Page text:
SEABOURN SUGGESTS: HOW TO SPEND YOUR DOWN TIME
SAILINGALONEAROUNDTHEWORLD:THEILLUSTRATEDEDITION, JOSHUA SLOCUM (ZENITH PRESS)
Joshua Slocum became a bestselling author in 1900 — and all he had to do was sail 46,000 miles around the world alone to do it. He was the first sailor to perform the feat single-handed, and luckily for us, was also a talented storyteller. Between April 24, 1895, and June 27, 1898, he crossed the Atlantic twice, befriended the ghost of Christopher Columbus’ navigator (a fever vision brought on, he says, by too many green plums with farmer’s cheese), crossed through the Straits of Magellan, met Robert Louis Stevenson’s charming widow in Samoa, and visited Australia and South Africa before returning to Fairhaven, Massachusetts. This new edition is lavishly illustrated with the original ink drawings from the 1905 printing, historical maps, and colorful photographs of Slocum’s ports of call and a replica of his ship, Spray, that sailed in the 1930s. It’s also filled with excerpts from other sailors and sailing enthusiasts inspired by Slocum’s journey.
THE PINK RIVER DOLPHINS, LAKE ACAJATUBA, BRAZIL
The locals call them botos, and they look like something a little girl dreamed up for her fifth birthday party. In the heart of Brazil’s Amazon Basin, you can meet a species of dolphin with long, smiling snouts and skin the color of bubble gum, heirloom roses and princess dresses. The pink dolphins, one of South America’s rarest creatures, live only in the fresh water of the rain forest. In the past, they competed with humans for catfish — viewed as a delicacy by both species. Now, local fishermen credit the pink dolphin with creating a new eco-tourism industry, and the fascinating creatures delight visitors from all over the world.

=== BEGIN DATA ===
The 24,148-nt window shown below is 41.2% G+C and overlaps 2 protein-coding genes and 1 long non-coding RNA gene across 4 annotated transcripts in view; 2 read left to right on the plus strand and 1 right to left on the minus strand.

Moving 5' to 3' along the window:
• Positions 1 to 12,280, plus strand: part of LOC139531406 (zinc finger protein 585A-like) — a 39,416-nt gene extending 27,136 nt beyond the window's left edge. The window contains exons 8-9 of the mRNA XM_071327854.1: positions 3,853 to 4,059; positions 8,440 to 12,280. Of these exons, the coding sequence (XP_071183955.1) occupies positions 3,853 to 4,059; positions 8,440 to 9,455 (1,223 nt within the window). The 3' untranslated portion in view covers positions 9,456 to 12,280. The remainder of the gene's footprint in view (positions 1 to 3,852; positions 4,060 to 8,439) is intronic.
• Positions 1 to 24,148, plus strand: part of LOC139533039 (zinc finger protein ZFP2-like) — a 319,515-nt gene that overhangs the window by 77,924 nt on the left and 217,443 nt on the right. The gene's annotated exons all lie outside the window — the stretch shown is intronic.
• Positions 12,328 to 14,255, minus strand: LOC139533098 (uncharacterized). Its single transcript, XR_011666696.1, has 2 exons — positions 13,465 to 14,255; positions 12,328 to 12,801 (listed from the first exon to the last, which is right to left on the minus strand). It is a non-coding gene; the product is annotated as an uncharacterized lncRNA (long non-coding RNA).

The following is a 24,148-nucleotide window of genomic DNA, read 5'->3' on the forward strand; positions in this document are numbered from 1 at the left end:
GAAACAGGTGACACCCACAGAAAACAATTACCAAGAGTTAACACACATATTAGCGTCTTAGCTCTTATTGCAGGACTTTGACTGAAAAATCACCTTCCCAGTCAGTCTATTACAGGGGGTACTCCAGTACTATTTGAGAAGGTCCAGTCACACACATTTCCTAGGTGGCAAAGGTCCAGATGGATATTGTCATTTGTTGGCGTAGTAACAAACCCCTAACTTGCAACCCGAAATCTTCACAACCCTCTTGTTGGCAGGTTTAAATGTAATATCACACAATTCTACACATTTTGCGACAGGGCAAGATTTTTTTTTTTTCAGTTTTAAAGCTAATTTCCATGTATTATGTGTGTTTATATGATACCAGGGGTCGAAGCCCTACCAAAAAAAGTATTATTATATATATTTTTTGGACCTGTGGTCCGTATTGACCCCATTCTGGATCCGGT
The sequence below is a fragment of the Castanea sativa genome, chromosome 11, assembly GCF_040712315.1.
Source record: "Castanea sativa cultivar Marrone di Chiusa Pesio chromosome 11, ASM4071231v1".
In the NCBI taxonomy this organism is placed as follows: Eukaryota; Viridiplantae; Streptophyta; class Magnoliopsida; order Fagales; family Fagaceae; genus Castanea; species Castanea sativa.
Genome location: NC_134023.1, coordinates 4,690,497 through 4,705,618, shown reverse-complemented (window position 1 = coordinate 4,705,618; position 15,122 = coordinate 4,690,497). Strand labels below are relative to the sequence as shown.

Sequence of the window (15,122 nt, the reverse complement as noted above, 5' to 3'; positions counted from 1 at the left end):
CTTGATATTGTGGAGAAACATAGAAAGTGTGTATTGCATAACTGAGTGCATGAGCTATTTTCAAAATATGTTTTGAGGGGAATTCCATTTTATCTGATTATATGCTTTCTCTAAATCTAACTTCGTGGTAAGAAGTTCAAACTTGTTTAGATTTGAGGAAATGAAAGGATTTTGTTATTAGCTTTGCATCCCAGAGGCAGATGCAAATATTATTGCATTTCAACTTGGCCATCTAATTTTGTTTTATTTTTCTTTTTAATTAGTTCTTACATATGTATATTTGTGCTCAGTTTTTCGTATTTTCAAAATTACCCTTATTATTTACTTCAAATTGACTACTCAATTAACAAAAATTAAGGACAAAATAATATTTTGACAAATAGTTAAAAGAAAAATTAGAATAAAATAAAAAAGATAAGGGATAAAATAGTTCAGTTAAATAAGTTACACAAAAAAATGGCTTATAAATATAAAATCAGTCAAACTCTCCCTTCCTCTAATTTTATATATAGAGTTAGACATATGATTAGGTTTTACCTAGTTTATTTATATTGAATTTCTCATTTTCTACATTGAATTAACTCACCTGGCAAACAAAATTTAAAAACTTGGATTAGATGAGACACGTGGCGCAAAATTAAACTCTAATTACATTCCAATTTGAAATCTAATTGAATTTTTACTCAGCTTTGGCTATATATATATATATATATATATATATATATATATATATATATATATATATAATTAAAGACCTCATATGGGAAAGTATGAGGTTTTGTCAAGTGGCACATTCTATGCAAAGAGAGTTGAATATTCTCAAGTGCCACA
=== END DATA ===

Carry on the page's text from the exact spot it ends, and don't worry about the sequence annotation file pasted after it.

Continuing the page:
FULLHEAL, WAKING AIDA
This reflective, thoughtful, Southampton-based musical collective creates soundscapes that run a full emotional course from spare melancholy to richly textured exuberance. Their compositions (can they be called “songs” if they don’t have any words?) get described as “intricate” and “mathematical,” and there is a sense of precision and control here, but it’s all in the service of sweeping emotional stories (and yes, they can be called “stories” even without any words). For example, the track “Exploding Palm” starts with all the joy of 1960s surf rock, veers into a smokier cool-jazz vibe, then follows a solo piano as it gradually builds on the minimal melody and ultimately opens into a grandeur the equal to contemporary composers like Jerry Goldsmith or Howard Shore. Good music for a memorable journey.